As part of the LIS Education & Training Team’s charge, we have developed an inventory of information and technology skills and knowledge needed by LIS staff, as well as College faculty, students and staff. On our inventory we also indicate why and to what extent the skills are needed and include some of the resources currently provided by LIS to support faculty, students, and staff. The team hopes to determine where educational and training resources are either inadequate or missing and to propose more effective ways of delivering essential education and training.
We reviewed a variety of sources including Helpdesk tickets, user logs, and the Middlebury website, and used our own experience with our constituents to come up with this list.
The team concluded that everyone at Middlebury should be expected to have at least an awareness and basic understanding of a large percentage of the computer skills and technologies identified, while some skills are needed by less than 5% of the community. We were surprised by the amount of educational and training resources already available to the College community. The problem is how to create awareness of and effective access to those resources.
The team is now working on the next part of our charge, which is to recommend how to build LIS staff development goals into the performance process; to work in cooperation with campus departments to identify specific information and technology training needs; and to make recommendations for training program development and delivery methods for faculty, staff and students. The recent Lynda.com trial is the first of a number of possible solutions we’re exploring that may be recommended to meet these needs.
Don’t miss the chance to try out this highly-acclaimed web-based instruction, courtesy of the LIS education and training team. Learn new software and device skills easily and enjoyably by watching 2-3 minute videos or opt to work through entire courses. Choose from video segments covering such varied topics as: desktop publishing, computer literacy, video editing, personal finance and protecting your privacy online.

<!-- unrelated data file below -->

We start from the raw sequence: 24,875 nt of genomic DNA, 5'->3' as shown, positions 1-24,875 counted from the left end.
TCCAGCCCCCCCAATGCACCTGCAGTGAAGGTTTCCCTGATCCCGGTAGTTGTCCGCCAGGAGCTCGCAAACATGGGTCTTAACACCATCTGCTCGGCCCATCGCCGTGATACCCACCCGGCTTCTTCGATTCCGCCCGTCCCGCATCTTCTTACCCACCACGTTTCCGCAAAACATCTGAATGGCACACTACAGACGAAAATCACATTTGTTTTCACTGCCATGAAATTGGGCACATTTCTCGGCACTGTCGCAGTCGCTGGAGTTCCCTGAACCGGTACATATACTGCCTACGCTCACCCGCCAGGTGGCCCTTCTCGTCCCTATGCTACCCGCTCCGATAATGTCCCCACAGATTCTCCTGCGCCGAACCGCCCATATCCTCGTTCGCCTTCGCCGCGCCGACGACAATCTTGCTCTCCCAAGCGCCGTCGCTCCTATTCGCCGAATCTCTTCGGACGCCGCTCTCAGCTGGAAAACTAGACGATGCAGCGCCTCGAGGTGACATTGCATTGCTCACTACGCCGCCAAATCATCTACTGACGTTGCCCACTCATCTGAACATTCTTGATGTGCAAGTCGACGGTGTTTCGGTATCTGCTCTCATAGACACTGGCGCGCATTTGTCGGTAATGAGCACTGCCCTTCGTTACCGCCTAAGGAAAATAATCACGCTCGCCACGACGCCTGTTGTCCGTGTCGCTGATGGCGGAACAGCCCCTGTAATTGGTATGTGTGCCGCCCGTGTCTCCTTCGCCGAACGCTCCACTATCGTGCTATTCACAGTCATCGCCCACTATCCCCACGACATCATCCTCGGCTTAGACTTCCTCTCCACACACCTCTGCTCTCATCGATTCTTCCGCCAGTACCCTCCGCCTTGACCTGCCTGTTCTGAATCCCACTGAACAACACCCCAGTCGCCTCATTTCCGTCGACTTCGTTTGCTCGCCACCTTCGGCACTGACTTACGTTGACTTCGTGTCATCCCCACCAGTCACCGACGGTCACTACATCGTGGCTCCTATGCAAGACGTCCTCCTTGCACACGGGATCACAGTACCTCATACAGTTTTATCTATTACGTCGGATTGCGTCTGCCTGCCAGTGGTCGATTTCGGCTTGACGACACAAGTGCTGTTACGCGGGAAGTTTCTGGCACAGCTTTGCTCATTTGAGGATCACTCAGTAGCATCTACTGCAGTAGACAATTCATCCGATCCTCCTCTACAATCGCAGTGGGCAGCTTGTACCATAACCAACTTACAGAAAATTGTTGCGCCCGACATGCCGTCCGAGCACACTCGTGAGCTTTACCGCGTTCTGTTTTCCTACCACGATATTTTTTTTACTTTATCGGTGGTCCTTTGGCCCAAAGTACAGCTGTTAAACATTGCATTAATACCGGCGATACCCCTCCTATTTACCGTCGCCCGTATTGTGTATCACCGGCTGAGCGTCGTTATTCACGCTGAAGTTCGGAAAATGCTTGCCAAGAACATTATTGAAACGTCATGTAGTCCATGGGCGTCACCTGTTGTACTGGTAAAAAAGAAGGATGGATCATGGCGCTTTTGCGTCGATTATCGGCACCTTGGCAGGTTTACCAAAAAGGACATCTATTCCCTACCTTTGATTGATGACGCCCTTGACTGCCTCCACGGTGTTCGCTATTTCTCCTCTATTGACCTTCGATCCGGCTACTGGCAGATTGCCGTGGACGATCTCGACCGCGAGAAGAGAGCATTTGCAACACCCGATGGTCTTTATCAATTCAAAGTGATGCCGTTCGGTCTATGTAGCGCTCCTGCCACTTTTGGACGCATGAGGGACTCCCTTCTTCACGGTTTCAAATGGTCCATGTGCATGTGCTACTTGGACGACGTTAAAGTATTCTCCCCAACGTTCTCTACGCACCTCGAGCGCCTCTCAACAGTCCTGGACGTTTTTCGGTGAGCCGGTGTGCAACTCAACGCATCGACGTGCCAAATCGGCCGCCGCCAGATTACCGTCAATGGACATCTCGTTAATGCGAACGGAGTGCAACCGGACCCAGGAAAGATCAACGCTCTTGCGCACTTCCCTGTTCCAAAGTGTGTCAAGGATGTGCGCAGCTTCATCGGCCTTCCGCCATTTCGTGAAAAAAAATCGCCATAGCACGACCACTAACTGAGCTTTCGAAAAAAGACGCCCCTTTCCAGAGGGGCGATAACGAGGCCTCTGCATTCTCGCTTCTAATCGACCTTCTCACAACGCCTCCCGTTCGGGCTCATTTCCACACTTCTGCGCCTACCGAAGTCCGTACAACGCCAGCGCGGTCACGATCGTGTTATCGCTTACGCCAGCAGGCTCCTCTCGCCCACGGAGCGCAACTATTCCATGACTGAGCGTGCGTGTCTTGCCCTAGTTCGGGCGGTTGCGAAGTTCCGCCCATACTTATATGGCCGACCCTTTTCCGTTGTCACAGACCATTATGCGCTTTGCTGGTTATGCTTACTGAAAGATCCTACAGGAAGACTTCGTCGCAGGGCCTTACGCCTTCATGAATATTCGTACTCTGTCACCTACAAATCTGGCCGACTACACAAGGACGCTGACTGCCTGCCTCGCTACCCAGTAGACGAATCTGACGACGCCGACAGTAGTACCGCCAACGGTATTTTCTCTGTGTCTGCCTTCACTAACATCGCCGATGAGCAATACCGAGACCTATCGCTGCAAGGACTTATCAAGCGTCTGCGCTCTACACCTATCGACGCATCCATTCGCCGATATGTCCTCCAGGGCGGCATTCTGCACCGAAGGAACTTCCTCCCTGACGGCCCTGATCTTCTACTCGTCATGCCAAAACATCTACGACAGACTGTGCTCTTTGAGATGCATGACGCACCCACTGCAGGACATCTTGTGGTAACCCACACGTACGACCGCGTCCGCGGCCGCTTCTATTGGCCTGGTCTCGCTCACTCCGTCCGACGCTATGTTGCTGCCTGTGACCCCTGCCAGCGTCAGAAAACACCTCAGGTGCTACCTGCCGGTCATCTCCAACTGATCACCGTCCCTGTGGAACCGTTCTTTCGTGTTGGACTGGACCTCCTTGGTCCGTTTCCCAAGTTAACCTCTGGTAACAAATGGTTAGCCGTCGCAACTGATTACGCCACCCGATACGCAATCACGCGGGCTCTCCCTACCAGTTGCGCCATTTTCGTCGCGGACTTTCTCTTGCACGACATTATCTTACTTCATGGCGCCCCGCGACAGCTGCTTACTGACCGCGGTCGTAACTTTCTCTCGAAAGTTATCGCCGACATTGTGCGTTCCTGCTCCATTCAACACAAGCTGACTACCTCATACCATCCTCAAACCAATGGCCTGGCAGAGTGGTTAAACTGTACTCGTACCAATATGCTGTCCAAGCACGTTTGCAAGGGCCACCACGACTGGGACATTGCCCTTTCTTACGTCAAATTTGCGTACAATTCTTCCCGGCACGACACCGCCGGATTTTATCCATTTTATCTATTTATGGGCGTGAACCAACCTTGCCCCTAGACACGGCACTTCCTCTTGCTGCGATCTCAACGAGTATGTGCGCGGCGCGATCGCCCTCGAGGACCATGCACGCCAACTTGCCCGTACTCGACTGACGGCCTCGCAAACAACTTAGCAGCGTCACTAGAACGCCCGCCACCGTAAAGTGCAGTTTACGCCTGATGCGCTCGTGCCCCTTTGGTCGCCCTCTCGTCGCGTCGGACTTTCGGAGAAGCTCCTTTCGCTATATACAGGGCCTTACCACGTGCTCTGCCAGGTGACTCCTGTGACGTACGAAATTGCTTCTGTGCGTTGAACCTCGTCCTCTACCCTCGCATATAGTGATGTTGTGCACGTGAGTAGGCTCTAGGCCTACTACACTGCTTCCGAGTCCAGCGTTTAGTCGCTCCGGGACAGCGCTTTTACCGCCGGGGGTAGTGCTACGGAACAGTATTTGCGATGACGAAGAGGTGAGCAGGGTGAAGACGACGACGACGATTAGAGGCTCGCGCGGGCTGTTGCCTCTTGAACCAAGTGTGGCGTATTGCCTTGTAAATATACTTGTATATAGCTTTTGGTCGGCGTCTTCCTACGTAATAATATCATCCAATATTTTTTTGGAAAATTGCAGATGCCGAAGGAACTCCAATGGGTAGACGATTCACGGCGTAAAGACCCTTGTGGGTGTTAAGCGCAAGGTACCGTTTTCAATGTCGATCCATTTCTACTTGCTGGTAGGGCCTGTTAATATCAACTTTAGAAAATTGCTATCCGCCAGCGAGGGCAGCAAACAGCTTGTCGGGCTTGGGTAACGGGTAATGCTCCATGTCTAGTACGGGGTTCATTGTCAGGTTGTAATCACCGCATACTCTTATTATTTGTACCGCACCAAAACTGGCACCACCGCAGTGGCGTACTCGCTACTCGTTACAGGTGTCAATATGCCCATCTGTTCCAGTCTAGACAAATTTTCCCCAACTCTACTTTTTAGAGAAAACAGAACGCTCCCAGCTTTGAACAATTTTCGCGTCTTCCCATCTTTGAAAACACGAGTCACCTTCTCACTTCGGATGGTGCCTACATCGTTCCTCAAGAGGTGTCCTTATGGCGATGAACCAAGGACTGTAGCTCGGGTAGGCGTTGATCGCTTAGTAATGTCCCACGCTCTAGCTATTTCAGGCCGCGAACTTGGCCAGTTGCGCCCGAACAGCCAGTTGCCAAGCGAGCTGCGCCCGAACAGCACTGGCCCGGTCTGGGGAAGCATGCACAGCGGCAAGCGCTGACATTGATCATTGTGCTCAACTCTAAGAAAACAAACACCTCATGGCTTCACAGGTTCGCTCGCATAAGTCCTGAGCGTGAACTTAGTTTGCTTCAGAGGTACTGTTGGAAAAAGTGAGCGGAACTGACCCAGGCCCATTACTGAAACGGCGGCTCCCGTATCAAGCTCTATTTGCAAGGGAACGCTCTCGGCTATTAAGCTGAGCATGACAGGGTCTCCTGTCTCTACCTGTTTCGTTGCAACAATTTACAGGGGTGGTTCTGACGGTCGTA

Here’s how to get started:
- Be sure you are using a computer connected to the college’s network.
- Type go/trylynda in your web browser’s address field.
- Create a personal profile as directed in the right-hand panel to set up a username and password to use during our free trial. (Important note: You cannot simply log in with your Middlebury credentials.) On future visits to the site enter the username and password you created in the left-hand panel to log in; your course history and bookmarking will be retained.
- Using any of the four drop-down menus, the “search” feature, or the list of course titles, select a tutorial or course of interest.
- Click on any video segment and the tutorial should start in a popup window.
- Watch, learn and enjoy – and jot down your reactions to share with the LIS Education and Training Team. We are eager to hear about your experience.
Thank you for your help evaluating this exciting product.
Cynthia “Pij” Slater
Education and Training Team Leader